Solomon’s Song of Songs: Introduction


I hope everyone is having a wonderful and safe Fourth of July weekend. Welcome to our study of “Song of Solomon”, “Song of Songs” or “Canticles”!


The date of writing for this book is likely during Solomon’s reign (appx 970 – 930 BC). Its theme is a celebration of love between a man and woman, which is akin to God’s love for His people. Interpretations of the book vary widely . . .

  • some say its a literal love poem about Solomon and his bride
  • others believe a love triangle is being described in which a shepherd figure is the true lover and wins the woman’s hand over against the advances of Solomon
  • still others think it is an anthology of unrelated love poems (with no overall story to tell)
  • and yet others believe the literature is an allegory depicting God’s love for Israel or Christ’s love for the church (His bride)

On its face, Song of Songs is a beautiful and striking statement about human love. It suggests that all life (including human sexuality) is holy because God has created it. There is in the song a celebration of life simply for its own beauty and experience. Because of its occasional eroticism, many attempt to over-spiritualize its lyrics. One also notices that the book conveys a very different atmosphere from most modern love songs:

  • The explicit lyrics never become dirty.
  • The love expressed is tender, natural and filled with delight.
  • You sense no shame or guilt.
  • You feel that God is with the two lovers as they love. The lovers act as equals; both man and woman take the initiative in praising each other. But they show caution and dignity in their love. And they recognize the dangerously explosive side of love (Song of Songs 8:6).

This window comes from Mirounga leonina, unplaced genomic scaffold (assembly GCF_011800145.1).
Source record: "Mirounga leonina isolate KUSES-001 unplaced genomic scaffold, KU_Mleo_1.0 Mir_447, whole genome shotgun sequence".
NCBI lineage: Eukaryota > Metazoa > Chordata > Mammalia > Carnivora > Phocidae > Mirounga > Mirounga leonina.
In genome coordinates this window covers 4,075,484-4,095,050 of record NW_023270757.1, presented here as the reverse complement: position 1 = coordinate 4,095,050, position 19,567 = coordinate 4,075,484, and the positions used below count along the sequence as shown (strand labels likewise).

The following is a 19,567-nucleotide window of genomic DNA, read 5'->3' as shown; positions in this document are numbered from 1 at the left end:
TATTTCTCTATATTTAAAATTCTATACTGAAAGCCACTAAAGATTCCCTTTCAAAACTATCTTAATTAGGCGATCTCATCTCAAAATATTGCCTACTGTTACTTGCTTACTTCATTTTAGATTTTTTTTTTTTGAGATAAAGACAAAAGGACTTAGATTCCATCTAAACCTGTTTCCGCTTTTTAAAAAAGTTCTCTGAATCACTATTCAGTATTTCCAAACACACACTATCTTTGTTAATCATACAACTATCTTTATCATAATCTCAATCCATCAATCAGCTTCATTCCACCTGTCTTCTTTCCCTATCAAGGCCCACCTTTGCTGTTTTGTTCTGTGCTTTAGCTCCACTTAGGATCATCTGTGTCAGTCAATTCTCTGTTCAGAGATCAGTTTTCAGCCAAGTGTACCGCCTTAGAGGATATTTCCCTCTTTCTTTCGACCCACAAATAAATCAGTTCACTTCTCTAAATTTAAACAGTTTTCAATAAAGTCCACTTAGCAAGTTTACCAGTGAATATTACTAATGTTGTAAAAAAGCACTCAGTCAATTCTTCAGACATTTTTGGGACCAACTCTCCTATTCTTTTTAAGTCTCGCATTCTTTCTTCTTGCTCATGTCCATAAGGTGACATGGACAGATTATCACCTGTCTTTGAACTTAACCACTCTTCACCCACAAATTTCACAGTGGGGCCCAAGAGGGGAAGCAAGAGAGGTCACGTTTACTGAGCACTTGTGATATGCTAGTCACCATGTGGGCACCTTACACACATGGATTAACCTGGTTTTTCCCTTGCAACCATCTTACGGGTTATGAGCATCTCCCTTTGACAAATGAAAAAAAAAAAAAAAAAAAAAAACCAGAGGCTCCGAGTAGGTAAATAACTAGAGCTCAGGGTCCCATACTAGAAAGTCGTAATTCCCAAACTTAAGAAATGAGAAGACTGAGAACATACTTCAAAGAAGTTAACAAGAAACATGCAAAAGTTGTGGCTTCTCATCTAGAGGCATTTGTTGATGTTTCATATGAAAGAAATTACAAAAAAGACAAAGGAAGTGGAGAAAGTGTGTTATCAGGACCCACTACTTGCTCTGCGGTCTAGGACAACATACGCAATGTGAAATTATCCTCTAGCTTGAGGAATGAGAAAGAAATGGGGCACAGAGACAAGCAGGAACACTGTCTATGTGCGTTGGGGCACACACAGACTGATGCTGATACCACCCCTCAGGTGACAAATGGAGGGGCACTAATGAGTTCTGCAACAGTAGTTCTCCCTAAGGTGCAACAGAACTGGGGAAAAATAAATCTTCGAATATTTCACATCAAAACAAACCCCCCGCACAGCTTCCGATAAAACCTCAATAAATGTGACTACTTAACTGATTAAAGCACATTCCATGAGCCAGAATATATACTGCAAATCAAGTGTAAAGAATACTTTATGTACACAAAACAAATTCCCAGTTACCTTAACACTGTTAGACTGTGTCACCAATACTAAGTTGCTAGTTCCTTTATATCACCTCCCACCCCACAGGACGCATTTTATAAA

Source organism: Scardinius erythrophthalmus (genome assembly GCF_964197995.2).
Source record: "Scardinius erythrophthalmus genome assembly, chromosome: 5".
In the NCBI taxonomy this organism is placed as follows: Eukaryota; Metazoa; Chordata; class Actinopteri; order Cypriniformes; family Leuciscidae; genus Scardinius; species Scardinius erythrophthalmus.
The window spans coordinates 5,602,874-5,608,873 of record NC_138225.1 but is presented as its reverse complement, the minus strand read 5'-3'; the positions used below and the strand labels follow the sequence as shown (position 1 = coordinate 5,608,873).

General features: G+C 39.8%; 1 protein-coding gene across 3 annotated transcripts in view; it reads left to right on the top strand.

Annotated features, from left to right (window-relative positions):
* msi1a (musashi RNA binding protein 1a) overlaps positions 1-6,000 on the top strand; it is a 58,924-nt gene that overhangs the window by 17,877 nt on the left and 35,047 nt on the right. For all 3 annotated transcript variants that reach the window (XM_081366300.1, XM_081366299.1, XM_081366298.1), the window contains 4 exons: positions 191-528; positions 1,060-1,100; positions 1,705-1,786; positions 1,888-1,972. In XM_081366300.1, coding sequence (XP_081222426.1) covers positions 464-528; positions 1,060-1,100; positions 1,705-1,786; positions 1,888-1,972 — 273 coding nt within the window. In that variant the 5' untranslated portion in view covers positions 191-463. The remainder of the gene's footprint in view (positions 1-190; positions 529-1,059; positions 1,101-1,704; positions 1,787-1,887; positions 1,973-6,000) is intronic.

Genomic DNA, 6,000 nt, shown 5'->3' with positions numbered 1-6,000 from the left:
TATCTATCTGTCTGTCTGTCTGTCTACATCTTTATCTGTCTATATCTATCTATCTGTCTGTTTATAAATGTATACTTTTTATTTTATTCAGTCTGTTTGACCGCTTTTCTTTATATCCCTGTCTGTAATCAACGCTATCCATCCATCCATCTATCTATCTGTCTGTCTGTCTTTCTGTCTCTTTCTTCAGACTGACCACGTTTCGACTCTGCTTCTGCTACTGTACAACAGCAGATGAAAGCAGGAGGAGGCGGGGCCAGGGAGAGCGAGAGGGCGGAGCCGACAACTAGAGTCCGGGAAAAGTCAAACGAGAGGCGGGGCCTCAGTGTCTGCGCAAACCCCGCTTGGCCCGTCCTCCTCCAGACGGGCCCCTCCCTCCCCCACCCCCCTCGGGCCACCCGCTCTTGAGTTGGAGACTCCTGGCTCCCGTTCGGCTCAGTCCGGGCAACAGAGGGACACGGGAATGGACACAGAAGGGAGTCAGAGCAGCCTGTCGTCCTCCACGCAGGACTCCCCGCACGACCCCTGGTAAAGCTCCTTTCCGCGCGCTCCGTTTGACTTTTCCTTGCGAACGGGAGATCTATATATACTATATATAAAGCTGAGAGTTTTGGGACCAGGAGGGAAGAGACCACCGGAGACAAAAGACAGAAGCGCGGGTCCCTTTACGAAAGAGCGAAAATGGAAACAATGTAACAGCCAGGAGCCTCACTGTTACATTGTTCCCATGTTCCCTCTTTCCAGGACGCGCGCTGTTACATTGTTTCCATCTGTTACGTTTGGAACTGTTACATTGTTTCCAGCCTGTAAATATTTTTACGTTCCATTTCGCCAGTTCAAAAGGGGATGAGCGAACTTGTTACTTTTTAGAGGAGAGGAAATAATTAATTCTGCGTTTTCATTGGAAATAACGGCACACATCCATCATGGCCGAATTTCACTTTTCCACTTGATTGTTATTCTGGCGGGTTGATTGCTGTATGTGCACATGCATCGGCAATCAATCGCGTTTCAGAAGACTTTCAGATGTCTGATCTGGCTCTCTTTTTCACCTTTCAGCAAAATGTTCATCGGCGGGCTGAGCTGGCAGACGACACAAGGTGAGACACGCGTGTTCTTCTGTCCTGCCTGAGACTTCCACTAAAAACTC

Hints to keep in mind when studying

Since love songs are always popular, we modern readers have great expectations when approaching this book. There are two main problems that may hinder your study if you are not aware:

(1) Song of Solomon is hard to follow.

One part doesn’t seem connected to the next. It’s like a collection of snapshots of a couple in love – but the photos are not in order. Put together in one photo album you can envision their larger experience. Keep bringing back your mind to the totality (1) of the theme of the book and (2) the experience of these two people.

(2) The poetic imagery of the text sound strange to modern readers because most of the comparisons aren’t visual or literal – they are emotional.

For example,“your two breasts are like two fawns” (chapter 4 verse 5). He isn’t saying that her breasts look like deer. He is saying that they bring out the same tender feelings baby deer do. When you read strange-sounding metaphors, don’t ask, “what did these things (myrrh, a flock of sheep, etc.) look like?” but ask, “what did the lovers feel when they thought of them?”



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